Chu Sang-mi's Film Highlights Poland's Help for Korean Orphans

  • By Park Don-kyoo

    October 20, 2018 08:18

    A documentary titled "Children Gone to Poland," which will be released on Oct. 31, traces the little-known story of Korean War orphans who wound up in the Eastern European country.

    It is the directorial feature debut of actress Chu Sang-mi, who also appears in the film alongside North Korean defector and actress Lee Song.

    The film follows two women from North and South Korea who visit an orphanage in Poland and collect testimonies and data as their mutual understanding gradually deepens.

    Chu Sang-mi

    The 1950-53 Korean War left an estimated 100,000 children orphaned. As the war progressed, North Korea sent orphans from its own side to Eastern Europe, and 1,500 were sent to Poland. Freshly emerging from the ashes of World War II, the Polish cared lovingly for these children.

    But when regime founder Kim Il-sung launched his Chollima Movement to promote rapid economic development in the late 1950s, he needed more labor, and the orphans were forcibly returned to North Korea.

    Why was Choo attracted to this true story? "It was a coincidence when I found and read novel 'Skrzydło Anioła' meaning 'Angels' Wings' by Polish journalist Jolanta Krysowata," Chu said.

    "She was inspired to write it when she found the grave of Kim Ki-dok in a cemetery in Poland. Kim was a war orphan who died there in 1955."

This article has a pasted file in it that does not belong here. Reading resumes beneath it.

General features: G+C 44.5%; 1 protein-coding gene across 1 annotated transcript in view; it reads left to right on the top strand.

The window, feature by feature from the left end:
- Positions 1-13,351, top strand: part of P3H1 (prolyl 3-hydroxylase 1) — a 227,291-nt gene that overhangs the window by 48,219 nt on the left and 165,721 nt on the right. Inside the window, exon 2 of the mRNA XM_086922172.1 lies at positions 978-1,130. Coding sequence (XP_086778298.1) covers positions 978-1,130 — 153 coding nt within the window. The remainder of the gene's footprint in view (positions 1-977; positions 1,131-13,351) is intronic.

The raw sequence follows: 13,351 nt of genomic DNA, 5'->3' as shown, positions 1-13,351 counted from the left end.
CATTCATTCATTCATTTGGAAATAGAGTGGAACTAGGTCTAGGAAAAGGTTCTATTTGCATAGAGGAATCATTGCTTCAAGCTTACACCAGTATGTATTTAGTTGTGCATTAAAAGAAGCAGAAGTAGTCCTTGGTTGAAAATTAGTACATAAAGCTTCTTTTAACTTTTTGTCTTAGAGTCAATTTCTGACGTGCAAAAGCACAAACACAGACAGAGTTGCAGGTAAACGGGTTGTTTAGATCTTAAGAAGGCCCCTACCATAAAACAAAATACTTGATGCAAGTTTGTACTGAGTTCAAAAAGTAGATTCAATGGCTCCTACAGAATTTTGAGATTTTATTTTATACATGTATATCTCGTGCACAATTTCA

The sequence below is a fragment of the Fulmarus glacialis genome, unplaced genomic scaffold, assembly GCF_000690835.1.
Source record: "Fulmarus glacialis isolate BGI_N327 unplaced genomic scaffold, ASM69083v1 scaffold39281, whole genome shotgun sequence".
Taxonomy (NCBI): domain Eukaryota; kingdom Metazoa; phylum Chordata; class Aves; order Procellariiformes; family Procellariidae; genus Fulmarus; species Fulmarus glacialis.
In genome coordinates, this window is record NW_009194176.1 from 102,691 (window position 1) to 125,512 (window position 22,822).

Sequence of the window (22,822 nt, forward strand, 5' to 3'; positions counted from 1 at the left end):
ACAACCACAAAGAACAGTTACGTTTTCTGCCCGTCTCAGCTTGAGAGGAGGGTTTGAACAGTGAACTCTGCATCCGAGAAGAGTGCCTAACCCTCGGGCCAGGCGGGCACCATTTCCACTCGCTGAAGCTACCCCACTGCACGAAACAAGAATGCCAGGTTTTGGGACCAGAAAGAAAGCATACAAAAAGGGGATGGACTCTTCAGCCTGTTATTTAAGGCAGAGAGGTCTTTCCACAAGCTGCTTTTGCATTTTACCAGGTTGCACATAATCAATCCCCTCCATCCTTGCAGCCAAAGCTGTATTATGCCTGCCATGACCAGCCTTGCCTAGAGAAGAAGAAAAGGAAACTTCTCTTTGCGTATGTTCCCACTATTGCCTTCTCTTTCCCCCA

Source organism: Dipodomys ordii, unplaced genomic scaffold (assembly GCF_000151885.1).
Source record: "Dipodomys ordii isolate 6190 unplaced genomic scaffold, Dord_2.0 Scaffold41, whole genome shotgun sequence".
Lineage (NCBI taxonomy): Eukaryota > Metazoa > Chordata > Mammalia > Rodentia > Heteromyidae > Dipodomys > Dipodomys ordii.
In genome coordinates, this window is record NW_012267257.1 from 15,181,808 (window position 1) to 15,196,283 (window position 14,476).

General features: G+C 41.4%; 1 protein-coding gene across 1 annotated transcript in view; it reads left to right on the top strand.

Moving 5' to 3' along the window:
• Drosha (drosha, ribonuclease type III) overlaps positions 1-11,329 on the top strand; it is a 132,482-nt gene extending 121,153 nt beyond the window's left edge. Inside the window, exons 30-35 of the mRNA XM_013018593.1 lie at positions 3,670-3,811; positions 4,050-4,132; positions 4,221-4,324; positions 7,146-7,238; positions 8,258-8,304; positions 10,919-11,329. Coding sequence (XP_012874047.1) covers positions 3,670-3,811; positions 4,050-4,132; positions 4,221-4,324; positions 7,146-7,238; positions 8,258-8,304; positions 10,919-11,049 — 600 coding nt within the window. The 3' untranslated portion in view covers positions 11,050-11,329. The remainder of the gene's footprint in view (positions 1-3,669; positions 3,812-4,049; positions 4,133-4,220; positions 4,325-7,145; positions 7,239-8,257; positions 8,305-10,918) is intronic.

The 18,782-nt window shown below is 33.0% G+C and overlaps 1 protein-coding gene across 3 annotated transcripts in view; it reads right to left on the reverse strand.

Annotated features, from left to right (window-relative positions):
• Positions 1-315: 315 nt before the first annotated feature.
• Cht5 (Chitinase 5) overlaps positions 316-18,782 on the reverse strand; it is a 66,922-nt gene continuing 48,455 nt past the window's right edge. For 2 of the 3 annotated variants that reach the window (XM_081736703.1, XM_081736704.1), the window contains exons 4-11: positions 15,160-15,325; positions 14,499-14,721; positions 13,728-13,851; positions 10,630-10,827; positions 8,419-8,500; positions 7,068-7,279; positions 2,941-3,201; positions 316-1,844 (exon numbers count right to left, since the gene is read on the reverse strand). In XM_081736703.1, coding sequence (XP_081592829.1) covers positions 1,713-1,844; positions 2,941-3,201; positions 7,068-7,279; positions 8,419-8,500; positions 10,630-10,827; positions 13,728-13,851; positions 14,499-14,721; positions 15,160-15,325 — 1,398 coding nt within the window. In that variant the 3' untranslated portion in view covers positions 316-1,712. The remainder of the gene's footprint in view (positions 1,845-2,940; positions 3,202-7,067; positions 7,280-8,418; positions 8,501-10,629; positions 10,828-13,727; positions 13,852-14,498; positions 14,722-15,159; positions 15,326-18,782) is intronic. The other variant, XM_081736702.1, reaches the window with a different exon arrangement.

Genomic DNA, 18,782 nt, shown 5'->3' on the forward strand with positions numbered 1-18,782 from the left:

The Polish state broadcaster made a documentary about him in 2006. "If war orphans are the most tragic product of wars, I was moved by the fact that there was someone who embraced them as their own," Chu added.

    What prompted her move to directing? "When I was an actress, I was lonely because I was so immersed in the internal workings of the character's mind. But a director has to communicate with the world, so I became much more sensitive to social issues," she says.

    "My father used to say a good piece of art stops anger and starts reflection. Maybe it's because of my father's influence, but I'm very interested in whether my work can do good things," she added." I'd be very happy if my work can lead to healing, purifying and awakening of society."

    Her father was the stage actor Chu Song-woong.

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